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Letter from London—Mixed Reception for Trump in UK     Print Email
By Michael White, London

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The foaming cocktail of official alarm and voter distain which greeted Donald Trump’s first flurry of presidential tweets and executive orders around the world was not mixed the same way in Brexit Britain, any more than it was in the American heartland. The Trump feedback loop is both negative and positive. Hey, if he’s upsetting all those protesting liberals, Silicon Valley and the foreigners, he must be doing something right, yes?

The conflicted response is more acute in Britain because even fastidious conservatives know their country is currently in need of powerful friends. Last summer, Candidate Trump was quick to claim ownership of the not-so-United Kingdom’s June 23 vote to leave the European Union as a precursor of the “forgotten man” – and woman’s – revolt in Middle America.


Unsurprisingly, plenty of Brexit supporters reciprocated, warmly applauding both his victory on November 8 and the new president’s subsequent assault on the “liberal elite’s” cultural and economic orthodoxies – from the global open trading system and immigration to water boarding and state-regulated health care. They liked the manner in which he did it all too, action, not mealy-mouthed words or consultation. Friend-of-Trump, Nigel Farage of the UK Independence Party (UKIP) now backs his stance on torture too.

So the quickening pace of events since the January 20 inauguration creates the sense of being in an echo chamber. When Britain’s rookie Prime Minister, Theresa May, tries to pick her way through the minefield of an orderly, negotiated exit from the EU – key January speeches in London and Davos - impatient Brexit hardliners say “ Just leave.” When the UK’s Supreme Court (itself a US-inspired constitutional novelty from the Blair era) insists she must first obtain the legislative consent of her sovereign parliament – it finally did so on January 24 . Brexit’s equivalent of the Tea Party rails against “unelected judges” who defy the will of the people and of Rupert Murdoch.

Sounds familiar to American ears? Yes. So Brexit Brits felt as cheered by what they heard from the Oval Office as stock markets did, salivating at all that promised infrastructure investment, to be paid for by tax cuts and Mexicans. And, if the President’s inaugural “America First” speech on the steps of the Congress sounded too stridently authoritarian and nationalist, even for Fleet St’s right wing tabloids, it sounded just fine to Brits of a similar mind-set. “The best thing that’s happened to Britain since America entered World War II,” wrote one excited columnist.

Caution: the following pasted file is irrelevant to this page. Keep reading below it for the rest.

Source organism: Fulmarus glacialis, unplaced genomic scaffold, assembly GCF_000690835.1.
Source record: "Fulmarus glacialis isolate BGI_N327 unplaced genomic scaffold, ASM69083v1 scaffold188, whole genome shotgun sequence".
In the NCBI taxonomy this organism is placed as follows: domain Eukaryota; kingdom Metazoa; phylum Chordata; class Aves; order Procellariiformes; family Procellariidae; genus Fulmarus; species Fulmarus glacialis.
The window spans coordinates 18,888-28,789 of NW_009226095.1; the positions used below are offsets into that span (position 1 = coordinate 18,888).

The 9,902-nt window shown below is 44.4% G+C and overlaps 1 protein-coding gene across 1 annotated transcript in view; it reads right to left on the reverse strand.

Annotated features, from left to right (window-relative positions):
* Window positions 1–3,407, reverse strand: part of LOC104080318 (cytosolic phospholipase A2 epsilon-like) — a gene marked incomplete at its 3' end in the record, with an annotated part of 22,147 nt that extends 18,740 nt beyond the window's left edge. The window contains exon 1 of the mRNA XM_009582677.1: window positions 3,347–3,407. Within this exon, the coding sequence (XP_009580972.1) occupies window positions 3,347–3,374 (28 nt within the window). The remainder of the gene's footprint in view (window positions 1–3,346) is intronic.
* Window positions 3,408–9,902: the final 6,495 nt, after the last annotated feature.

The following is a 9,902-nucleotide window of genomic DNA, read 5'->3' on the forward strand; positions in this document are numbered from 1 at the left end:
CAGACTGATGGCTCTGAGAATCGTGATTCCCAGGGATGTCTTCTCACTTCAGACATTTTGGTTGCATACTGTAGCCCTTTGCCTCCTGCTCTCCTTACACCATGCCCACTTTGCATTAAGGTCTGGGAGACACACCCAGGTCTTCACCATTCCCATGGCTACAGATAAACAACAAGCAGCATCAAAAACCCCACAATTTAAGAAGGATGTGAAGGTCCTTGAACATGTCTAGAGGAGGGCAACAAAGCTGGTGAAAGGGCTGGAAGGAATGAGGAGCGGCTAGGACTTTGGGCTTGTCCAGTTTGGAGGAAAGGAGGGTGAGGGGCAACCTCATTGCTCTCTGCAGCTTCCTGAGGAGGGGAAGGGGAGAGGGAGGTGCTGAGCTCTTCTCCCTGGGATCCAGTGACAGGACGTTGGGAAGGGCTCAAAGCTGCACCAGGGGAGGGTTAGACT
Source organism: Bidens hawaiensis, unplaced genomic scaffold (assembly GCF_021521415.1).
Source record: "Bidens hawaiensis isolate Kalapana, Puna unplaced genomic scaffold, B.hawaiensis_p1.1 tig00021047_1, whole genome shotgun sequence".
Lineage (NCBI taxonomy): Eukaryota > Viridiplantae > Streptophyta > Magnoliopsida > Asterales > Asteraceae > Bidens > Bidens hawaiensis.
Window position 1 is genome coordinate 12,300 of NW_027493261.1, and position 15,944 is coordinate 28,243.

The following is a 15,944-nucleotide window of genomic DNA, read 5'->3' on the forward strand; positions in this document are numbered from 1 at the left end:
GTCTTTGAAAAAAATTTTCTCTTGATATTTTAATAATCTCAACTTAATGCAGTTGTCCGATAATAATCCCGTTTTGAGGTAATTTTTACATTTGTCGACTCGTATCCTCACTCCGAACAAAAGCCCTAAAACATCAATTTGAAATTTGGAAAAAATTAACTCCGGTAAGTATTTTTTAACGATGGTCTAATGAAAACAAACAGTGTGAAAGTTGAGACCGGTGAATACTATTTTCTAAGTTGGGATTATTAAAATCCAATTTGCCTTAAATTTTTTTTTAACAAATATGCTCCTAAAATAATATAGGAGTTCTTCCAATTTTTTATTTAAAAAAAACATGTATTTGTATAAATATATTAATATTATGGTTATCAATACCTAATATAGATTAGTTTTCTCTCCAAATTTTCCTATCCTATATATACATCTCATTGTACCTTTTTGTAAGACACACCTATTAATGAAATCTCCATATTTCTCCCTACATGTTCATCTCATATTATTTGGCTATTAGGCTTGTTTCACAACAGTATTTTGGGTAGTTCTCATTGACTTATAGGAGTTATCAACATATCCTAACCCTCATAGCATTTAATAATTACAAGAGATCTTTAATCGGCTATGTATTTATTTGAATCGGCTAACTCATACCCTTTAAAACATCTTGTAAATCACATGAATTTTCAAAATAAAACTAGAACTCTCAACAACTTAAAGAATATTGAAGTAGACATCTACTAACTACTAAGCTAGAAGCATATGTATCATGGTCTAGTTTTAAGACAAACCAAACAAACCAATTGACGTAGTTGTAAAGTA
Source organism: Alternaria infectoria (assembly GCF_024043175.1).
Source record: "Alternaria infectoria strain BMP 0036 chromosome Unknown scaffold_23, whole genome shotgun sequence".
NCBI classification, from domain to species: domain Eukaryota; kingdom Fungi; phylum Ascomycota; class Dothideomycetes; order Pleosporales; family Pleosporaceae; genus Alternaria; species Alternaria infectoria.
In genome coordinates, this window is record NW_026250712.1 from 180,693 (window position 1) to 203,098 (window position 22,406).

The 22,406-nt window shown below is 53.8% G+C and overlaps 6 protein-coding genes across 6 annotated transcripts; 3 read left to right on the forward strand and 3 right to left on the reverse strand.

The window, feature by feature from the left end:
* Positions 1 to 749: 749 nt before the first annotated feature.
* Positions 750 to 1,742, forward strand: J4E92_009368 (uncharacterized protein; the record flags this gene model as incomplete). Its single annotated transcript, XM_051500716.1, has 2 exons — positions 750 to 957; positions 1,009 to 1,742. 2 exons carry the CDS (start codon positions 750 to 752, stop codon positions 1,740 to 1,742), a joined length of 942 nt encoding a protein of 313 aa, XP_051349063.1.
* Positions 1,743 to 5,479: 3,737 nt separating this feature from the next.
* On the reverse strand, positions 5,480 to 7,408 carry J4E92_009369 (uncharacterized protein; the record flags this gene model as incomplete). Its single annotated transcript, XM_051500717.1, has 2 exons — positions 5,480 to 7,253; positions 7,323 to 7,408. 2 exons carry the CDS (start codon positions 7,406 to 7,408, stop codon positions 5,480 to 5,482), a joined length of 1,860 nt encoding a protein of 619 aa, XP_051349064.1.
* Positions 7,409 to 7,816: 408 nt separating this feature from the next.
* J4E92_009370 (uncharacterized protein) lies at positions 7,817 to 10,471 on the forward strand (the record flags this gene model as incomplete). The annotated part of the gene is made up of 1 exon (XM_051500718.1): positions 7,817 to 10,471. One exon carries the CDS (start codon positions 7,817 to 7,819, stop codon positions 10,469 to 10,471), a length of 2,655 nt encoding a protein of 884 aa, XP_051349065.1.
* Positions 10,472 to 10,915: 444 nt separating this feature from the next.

Never mind that the administration was forced to backtrack rapidly on some of Mr Trump’s unscripted and ill-prepared pronouncements – some of them self-evidently counter-productive - and the chaos they caused at airports, among NATO planners (is the alliance “ important” or “obsolete”?) and in world markets. Contrary to the fashionable “take him seriously, but not literally” trope, the White House was actually doing what Trump supporters had voted for, at least for now.

All of which has left Britain ill at ease with its own feelings, even more ignorant of how the US system of checks and balances work (let’s hope they do) to restrain a wayward commander in chief than of their own uncoded - and therefore much more adaptable - constitutional arrangements.

Much was made at the time of Trump’s promise to reverse Barack Obama’s warning that a Brexit Britain would be “at the back of the queue” (note that bilingual concession on “line”) for a trade deal. Having served notice to divorce the EU, Brexit Brits were more than ever dependent on old friends – the “special relationship” with their former colony and its replacement, the Commonwealth, both tiny New Zealand (pop.4.4 million) and India (1.25 billion). There was a further echo of that Anglo-American nostalgia in the President’s exclusion of white English-speaking countries like Canada, Australia and NZ from his tighter visa restrictions. It may not make much sense in security terms, but it feels good.

So, the President’s invitation to Britain’s second woman prime minister to be his first foreign VIP visitor and become “My Maggie” Thatcher – despite distinct official UK coolness until he actually won - sent a thrill through Whitehall and the patriotic tabloids at a hyper-sensitive moment. Mrs May repaid the favour with the offer of a state visit, the format that means staying at Buckingham Palace and hob-nobbing with the 90-year-old Queen Elizabeth. Ronald Reagan (1982), Bill Clinton (1985, George W Bush (2003) and Barack Obama (2011) all had to wait longer. No firm date has actually yet been set for the Trumps either. Is Her Majesty privately betting on early impeachment?